Saturday, May 31, 2014

Bikini Boudoir (Doll, That Is)

A life-sized boudoir doll

I spent this week cleaning up after the hectic last weekend and preparing for another guest. My husband has a business trip coming up, this time in Seattle, and I'm going along. I've never been there and I want to take advantage of his new job with its spectacular travel opportunities while I can. I hope to catch up with one of my college besties while we're in town as well. So, my mother-in-law is here to watch the children while we're away.

With all the end of school activities and testing and swim team practice and packing and laundry for our trip, not to mention the regular household and garden chores, it's hard to get much else done. I was able to finish one doll. This is the second life-sized doll ordered by one of my best clients.




My client sent me the vintage pattern I used. I finished the mermaid option a couple months ago. You can see that one here: http://mandalineartfulliving.blogspot.com/2014/04/the-mermaid-of-lake-norman.html. As I described in my mermaid post, I had a lot of trouble with the doll's neck flopping backwards. I suggested felt or knit might work better, so the customer sent pink knit for this doll's body.

The head is less floppy with the knit fabric.

There are pros and cons to using knit. The head is much less floppy, although it still does have some tendency to fall backwards. The knit helps the doll pose more easily than the woven fabric. The wax colored face was more difficult with the knit fabric. I could color easily with crayons on the mermaid's woven fabric face, but the knit stretches with the pressure required to transfer wax, so the features have a fuzzier look.

I sewed the seams by hand.

Another issue I had with the knit was some puckering around the limb seams. This pattern instructs the seamstress to sew the body and limbs by machine and then sew them together by hand. Hand sewing is more difficult with the knit fabric. You have to make sure the stitches are placed very close together or the fabric will gape open as it stretches.

Hand stitching puckers the knit.

I wasn't totally thrilled with the look of the seams along the limbs. It isn't as smooth as I'd hoped. I solved the issue with the bikini outfit. I added sequin straps to the shoulders to hide the seams, a choker necklace to hide the neck seam, and I pulled the bikini bottom down over the hip seams.

A choker and straps hide the seams.

I'm pleased with this giant twist on the traditional boudoir doll. Boudoir dolls were usually large, but more in the 30 inch range, not four and a half feet! They had the same soft, pillow-like bodies, but usually they wore elaborate, decorative dresses that spread out to cover the bedspread. This bikini girl wears a skimpy costume, like lingerie. Lenci produced a boudoir doll called Fadette a bit like this. She was a "modern" 1920s woman, elegantly attenuated, with exaggeratedly long, thin limbs. Fadette wore pants, had cropped hair, and smoked a cigarette. She was a decided rejection of the traditional feminine and was wildly popular.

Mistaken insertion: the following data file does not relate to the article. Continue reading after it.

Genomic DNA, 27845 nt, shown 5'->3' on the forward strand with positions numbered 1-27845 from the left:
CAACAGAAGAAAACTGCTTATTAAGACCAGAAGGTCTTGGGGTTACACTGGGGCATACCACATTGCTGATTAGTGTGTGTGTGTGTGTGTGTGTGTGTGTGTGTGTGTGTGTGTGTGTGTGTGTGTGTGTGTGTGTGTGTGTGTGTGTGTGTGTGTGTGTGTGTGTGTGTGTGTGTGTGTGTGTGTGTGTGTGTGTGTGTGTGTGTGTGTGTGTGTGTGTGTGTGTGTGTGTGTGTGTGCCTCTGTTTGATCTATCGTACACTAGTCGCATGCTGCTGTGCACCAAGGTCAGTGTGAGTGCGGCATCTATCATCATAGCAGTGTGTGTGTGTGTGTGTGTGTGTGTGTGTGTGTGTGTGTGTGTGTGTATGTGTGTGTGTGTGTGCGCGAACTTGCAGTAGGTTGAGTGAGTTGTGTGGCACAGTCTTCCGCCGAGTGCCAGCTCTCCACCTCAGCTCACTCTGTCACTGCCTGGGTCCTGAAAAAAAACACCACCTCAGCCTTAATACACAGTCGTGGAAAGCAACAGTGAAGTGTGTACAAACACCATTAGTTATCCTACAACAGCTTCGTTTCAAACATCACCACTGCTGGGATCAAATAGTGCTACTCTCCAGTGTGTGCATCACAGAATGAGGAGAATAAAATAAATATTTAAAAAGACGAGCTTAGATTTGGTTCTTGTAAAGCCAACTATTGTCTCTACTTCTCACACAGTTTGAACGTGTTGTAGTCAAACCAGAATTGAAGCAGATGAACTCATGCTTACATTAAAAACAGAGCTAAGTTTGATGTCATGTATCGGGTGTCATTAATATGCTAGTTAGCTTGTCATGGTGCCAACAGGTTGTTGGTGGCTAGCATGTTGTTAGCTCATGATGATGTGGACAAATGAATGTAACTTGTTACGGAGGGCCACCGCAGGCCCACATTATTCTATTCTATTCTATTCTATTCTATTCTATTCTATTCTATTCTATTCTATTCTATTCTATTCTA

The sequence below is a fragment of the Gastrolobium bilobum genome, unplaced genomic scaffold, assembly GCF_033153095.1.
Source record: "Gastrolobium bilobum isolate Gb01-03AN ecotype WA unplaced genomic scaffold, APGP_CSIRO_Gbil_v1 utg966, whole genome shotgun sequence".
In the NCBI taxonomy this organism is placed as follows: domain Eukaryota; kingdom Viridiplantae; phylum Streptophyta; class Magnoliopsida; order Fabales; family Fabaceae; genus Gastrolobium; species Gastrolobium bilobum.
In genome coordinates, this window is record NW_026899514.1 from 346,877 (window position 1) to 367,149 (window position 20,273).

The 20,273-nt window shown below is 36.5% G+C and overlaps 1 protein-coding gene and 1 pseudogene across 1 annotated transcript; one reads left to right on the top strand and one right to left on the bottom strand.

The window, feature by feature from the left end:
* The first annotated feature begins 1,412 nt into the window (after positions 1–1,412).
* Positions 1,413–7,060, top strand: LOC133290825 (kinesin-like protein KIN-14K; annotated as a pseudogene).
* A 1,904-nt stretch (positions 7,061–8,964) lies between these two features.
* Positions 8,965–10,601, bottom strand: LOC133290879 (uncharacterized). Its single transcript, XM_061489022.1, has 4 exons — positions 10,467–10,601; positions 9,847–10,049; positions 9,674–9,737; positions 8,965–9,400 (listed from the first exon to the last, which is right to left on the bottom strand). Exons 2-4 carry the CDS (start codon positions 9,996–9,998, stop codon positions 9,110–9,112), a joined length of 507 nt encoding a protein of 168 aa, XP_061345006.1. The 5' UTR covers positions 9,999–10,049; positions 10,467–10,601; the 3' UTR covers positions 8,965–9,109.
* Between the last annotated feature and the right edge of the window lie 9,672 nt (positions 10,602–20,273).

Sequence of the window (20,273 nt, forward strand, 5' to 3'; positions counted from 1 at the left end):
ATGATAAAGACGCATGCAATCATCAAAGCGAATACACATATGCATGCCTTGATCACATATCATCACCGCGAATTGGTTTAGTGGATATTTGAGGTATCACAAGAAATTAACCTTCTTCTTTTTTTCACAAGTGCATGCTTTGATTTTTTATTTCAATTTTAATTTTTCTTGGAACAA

This bikini boudoir girl is a product of another era of such transformative change in women's roles. When this pattern was produced in the 1960s bikinis were new and shocking. Using lace, as my customer chose, accentuates this daring ensemble even more. Our lovely girl has the wild, teased hair and big, lush eyelashes of Brigitte Bardot, a far cry from the structured, shellac-finished hairdos and subdued makeup of the previous decade.




I've written before about the intertwined history of dolls and women and my love of studying feminine history through dolls. Women are traditionally the primary creative minds behind doll design. I don't think it's any accident the boudoir doll, denizen of the bedroom, would be the first to push the boundaries of acceptable attire for women. If sexuality can't be expressed in the bedroom, then where? These dolls were designed to provoke, as well as decorate, to educate as well as entertain. I find the history of these dolls as interesting as the restoration, and I hope you're inspired to find out more about the genre of dolls for the boudoir. Make sure to visit my store to find many finished dolls or order your own custom doll: http://stores.ebay.com/atelier-mandaline.


In addition to the doll making, everything has gone on as usual here recently. We are still waiting to hear from the specialist in regard to our son's surgery. The garden has developed a couple new holes, which I hope are the garter snake's habitat. We haven't seen him since he got rather too much attention for his liking the first day we relocated him. I am inclined to believe he's in there eating insects to his stomach's contentment, because it seems like everything jumped up in leaps and bounds this week. I think we will have a pepper and a couple tomatoes ready when we return, barring any disaster.


We are bringing in a respectable half cup or so of strawberries every day, not bad for a year-old garden. Next summer I hope we will start getting close to our old garden's production of a pint or two every day. The great thing about strawberry plants is they will put runners out to form new plants if you let them. I let them multiply as much as they like the first few years and then start pinching off the runners to increase fruit production once I have enough plants.

Our herbs are doing well enough to harvest daily. Today we smoked some salmon with our homegrown dill and for supper I'm baking chicken breasts topped with rosemary, basil, and oregano, wrapped in nitrate-free bacon, and brushed with olive oil. Bake these at 350 for 40 minutes to an hour and you have a delicious, easy meal.

I will try to take many beautiful photos of Seattle to share with you. Have a wonderful week!

Knit fabric makes the doll very poseable.
 

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